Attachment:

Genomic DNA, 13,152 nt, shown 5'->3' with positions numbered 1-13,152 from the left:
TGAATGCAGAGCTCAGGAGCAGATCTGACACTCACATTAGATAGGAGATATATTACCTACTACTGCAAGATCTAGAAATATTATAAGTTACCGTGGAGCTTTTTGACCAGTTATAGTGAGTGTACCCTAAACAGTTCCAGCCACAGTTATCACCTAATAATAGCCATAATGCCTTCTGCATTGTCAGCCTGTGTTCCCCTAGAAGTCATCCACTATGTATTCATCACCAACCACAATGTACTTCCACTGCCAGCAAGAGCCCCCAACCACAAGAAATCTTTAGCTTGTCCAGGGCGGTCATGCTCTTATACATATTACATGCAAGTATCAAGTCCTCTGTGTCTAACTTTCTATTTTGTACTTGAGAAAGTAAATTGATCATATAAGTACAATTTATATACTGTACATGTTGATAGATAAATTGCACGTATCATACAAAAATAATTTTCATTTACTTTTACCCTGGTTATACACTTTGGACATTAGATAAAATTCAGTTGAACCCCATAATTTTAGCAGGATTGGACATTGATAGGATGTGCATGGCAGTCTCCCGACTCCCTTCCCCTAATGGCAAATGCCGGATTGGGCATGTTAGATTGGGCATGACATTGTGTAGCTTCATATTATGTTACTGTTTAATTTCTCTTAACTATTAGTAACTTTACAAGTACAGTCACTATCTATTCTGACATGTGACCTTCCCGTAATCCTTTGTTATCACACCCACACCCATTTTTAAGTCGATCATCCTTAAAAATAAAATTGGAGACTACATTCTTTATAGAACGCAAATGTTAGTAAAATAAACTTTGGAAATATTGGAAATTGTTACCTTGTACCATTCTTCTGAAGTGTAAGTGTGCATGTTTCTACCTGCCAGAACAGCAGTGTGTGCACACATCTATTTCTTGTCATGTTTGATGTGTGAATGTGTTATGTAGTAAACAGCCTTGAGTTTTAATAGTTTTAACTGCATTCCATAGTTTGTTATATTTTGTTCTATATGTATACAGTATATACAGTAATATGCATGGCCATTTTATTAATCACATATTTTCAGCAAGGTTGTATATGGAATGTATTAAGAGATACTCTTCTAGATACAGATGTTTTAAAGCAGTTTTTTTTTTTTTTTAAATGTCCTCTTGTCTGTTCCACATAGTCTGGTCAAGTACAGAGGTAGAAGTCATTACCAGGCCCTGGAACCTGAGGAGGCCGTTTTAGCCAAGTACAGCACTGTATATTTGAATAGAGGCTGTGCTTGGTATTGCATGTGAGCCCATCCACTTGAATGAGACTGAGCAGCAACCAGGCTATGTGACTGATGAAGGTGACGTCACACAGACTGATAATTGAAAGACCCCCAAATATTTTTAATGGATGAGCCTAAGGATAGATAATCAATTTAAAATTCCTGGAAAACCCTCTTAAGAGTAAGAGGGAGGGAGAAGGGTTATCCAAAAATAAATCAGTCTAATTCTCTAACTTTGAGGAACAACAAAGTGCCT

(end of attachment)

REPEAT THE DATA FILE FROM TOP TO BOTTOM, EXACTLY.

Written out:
Genomic DNA, 13,152 nt, shown 5'->3' with positions numbered 1-13,152 from the left:
TGAATGCAGAGCTCAGGAGCAGATCTGACACTCACATTAGATAGGAGATATATTACCTACTACTGCAAGATCTAGAAATATTATAAGTTACCGTGGAGCTTTTTGACCAGTTATAGTGAGTGTACCCTAAACAGTTCCAGCCACAGTTATCACCTAATAATAGCCATAATGCCTTCTGCATTGTCAGCCTGTGTTCCCCTAGAAGTCATCCACTATGTATTCATCACCAACCACAATGTACTTCCACTGCCAGCAAGAGCCCCCAACCACAAGAAATCTTTAGCTTGTCCAGGGCGGTCATGCTCTTATACATATTACATGCAAGTATCAAGTCCTCTGTGTCTAACTTTCTATTTTGTACTTGAGAAAGTAAATTGATCATATAAGTACAATTTATATACTGTACATGTTGATAGATAAATTGCACGTATCATACAAAAATAATTTTCATTTACTTTTACCCTGGTTATACACTTTGGACATTAGATAAAATTCAGTTGAACCCCATAATTTTAGCAGGATTGGACATTGATAGGATGTGCATGGCAGTCTCCCGACTCCCTTCCCCTAATGGCAAATGCCGGATTGGGCATGTTAGATTGGGCATGACATTGTGTAGCTTCATATTATGTTACTGTTTAATTTCTCTTAACTATTAGTAACTTTACAAGTACAGTCACTATCTATTCTGACATGTGACCTTCCCGTAATCCTTTGTTATCACACCCACACCCATTTTTAAGTCGATCATCCTTAAAAATAAAATTGGAGACTACATTCTTTATAGAACGCAAATGTTAGTAAAATAAACTTTGGAAATATTGGAAATTGTTACCTTGTACCATTCTTCTGAAGTGTAAGTGTGCATGTTTCTACCTGCCAGAACAGCAGTGTGTGCACACATCTATTTCTTGTCATGTTTGATGTGTGAATGTGTTATGTAGTAAACAGCCTTGAGTTTTAATAGTTTTAACTGCATTCCATAGTTTGTTATATTTTGTTCTATATGTATACAGTATATACAGTAATATGCATGGCCATTTTATTAATCACATATTTTCAGCAAGGTTGTATATGGAATGTATTAAGAGATACTCTTCTAGATACAGATGTTTTAAAGCAGTTTTTTTTTTTTTTTAAATGTCCTCTTGTCTGTTCCACATAGTCTGGTCAAGTACAGAGGTAGAAGTCATTACCAGGCCCTGGAACCTGAGGAGGCCGTTTTAGCCAAGTACAGCACTGTATATTTGAATAGAGGCTGTGCTTGGTATTGCATGTGAGCCCATCCACTTGAATGAGACTGAGCAGCAACCAGGCTATGTGACTGATGAAGGTGACGTCACACAGACTGATAATTGAAAGACCCCCAAATATTTTTAATGGATGAGCCTAAGGATAGATAATCAATTTAAAATTCCTGGAAAACCCTCTTAAGAGTAAGAGGGAGGGAGAAGGGTTATCCAAAAATAAATCAGTCTAATTCTCTAACTTTGAGGAACAACAAAGTGCCT